I understand why CBC—and others—are freaking out. CBC isn't what it used to be and what it's become is almost—strike that—is entirely unwatchable. With the caveat my television consumption lies outside the bell curve, consisting almost entirely of news, movies and documentaries, I can't remember the last time I watched an entire program on CBC. Hey, Catherine, it's the commercials. There are too many. There are especially too many hyping other CBC shows. They seem to break up programming randomly and at inopportune times. Unless you need a lot of snack and/or bathroom breaks, I can't imagine this is a winning model.

Even more irksome, it means you are paying thrice to try and watch CBC. You pay first with your taxes, the federal government pumping nearly $700 million annually into CBC. You pay again when you are dinged monthly for your cable/satellite bill. You pay a third time being subjected to those commercials, the ones that seem to grow more voluminous each year.

Until recently, there were two reasons to watch CBC: Hockey Night in Canada and The National. HNiC is rapidly disappearing and The National has become an unwatchable mess of quasi news and non-stop victim porn. The chestnut of local news broadcasting used to be, "If it bleeds, it leads." At CBC, that adage has been replaced with, "If it cries, it flies." Unless, of course, we have some vacuous member of the royal family visiting the country on our tax dollars, in which case even the most heart-wrenching story is relegated to the back burner while we're appraised of Princess Whomever's darling dress and hat while she watches with soul-dead shark eyes as school children fawn about.

Until a recent visit by my grandson, I'd never watched Netflix. I found the idea of hundreds and hundreds of movies and TV shows from which to choose overwhelming. I am, admittedly, not good with too much choice. Give me six things to choose from and I can make a choice. Six hundred? I'm toast.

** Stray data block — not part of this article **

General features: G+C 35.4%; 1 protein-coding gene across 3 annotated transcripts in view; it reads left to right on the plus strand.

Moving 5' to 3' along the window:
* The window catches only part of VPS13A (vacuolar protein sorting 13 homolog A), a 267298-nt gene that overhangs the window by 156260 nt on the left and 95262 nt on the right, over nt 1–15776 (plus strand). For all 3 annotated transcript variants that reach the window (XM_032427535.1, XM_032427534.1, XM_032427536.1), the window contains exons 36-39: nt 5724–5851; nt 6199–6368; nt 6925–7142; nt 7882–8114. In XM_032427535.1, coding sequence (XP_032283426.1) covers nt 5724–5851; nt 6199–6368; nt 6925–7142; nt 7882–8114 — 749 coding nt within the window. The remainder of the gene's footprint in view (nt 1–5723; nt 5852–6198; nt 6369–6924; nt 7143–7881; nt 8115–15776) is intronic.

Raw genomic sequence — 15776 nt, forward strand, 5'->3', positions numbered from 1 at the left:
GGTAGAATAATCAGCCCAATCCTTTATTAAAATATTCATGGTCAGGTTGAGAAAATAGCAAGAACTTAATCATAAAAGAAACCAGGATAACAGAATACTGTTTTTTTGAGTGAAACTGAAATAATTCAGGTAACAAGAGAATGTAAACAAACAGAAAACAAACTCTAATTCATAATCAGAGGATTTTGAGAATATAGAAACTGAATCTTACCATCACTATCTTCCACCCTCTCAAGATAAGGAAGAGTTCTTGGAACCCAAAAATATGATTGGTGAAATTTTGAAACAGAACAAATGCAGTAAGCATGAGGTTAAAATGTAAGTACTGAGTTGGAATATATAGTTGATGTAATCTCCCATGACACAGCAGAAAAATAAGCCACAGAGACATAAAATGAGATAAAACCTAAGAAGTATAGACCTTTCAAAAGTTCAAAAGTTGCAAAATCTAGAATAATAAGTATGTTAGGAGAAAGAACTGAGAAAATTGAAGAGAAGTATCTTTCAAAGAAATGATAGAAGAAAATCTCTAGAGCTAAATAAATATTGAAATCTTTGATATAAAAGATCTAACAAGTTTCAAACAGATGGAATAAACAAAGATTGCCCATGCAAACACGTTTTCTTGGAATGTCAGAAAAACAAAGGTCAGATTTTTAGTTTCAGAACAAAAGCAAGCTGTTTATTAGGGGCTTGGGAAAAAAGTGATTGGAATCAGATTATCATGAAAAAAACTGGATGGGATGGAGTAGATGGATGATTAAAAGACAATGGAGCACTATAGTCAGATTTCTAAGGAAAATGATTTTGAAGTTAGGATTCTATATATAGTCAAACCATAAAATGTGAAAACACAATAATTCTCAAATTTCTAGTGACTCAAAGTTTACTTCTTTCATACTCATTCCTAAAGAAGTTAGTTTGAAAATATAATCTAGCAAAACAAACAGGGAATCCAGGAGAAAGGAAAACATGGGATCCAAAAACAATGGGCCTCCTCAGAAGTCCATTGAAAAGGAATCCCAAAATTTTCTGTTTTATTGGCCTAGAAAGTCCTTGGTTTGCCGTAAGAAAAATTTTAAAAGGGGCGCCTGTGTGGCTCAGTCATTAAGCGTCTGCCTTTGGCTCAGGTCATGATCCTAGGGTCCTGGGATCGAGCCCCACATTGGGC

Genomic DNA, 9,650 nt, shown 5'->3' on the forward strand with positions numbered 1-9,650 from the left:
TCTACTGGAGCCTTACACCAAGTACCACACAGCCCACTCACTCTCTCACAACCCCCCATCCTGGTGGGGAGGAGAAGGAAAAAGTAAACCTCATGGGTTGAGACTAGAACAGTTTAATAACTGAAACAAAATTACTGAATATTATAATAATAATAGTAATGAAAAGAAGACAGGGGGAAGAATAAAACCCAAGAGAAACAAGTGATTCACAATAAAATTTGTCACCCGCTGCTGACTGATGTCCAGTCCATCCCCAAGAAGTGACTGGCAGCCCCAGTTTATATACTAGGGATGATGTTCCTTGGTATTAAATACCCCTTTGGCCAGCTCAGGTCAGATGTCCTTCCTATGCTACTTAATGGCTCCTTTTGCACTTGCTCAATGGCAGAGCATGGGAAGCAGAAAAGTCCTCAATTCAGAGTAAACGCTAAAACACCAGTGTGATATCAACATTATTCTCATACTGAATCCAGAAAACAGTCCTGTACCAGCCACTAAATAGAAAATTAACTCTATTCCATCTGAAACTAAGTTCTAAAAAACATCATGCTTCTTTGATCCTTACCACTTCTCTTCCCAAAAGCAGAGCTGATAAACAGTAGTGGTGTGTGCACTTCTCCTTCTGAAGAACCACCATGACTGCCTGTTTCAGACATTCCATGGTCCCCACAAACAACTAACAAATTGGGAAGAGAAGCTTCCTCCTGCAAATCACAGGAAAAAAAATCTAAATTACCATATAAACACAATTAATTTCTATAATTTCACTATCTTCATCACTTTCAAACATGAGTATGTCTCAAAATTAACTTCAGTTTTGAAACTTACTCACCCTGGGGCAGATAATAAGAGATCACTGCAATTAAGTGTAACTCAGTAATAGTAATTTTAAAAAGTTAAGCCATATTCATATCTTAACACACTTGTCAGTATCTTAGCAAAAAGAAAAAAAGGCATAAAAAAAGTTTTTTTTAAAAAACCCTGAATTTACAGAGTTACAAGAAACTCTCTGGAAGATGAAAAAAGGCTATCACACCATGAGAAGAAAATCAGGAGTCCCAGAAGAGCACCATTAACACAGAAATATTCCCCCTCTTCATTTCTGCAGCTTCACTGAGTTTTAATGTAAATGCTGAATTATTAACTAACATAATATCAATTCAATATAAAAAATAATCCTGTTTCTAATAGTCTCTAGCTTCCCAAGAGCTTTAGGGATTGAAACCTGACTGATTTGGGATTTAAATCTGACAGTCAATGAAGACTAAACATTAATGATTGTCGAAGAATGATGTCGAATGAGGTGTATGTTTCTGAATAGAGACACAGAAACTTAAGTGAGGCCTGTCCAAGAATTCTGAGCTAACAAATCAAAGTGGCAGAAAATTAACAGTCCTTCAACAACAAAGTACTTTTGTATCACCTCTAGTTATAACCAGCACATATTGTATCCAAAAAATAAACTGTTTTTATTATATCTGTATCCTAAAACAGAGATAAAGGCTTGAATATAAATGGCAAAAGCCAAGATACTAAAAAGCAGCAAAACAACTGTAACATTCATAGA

But with quasi-parental responsibility of a two-year-old for a week, one who reaches the calming state of alpha brain waves while watching a moralistic, talking train named Thomas, Netflix was mother's milk while mom was away. At least until I introduced him to Donald Duck, who takes a more direct, self-help approach to life's problems than Thomas. Where Thomas tries to be inclusive and nurturing, Donald simply takes a chainsaw to Chip & Dale's tree when they get on his nerves. The boy thought that was pretty cool.

I'd take a chainsaw to CBC and my satellite provider if it weren't for the fact I can piggyback my low-rent package in both Whistler and the digitally-challenged wilderness of Smilin' Dog Manor. So I can understand Ms. Tait's freakout over Netflix and other internet content providers. She has seen the enemy. But she still fails to grasp it is herself.

After most of the country had a good laugh over her Netflix-is-the-Evil-Empire-that-will-destroy-Canadian-content screed, the producers of that content jumped to her defence. Apparently the sun still rises in the East and Canadian cultural producers want the government to milk any cow that wanders into the field offering sweeter milk.

But they are fighting a rear-guard battle much as the Raj fought theirs in India. If television is, indeed, the opiate of the masses, Netflix and its ilk is fentanyl. Whether it proves to be lethal to viewers of dinosaurs like the CBC remains to be seen. But people seem to be picking a winner in this fight and it isn't the CBC.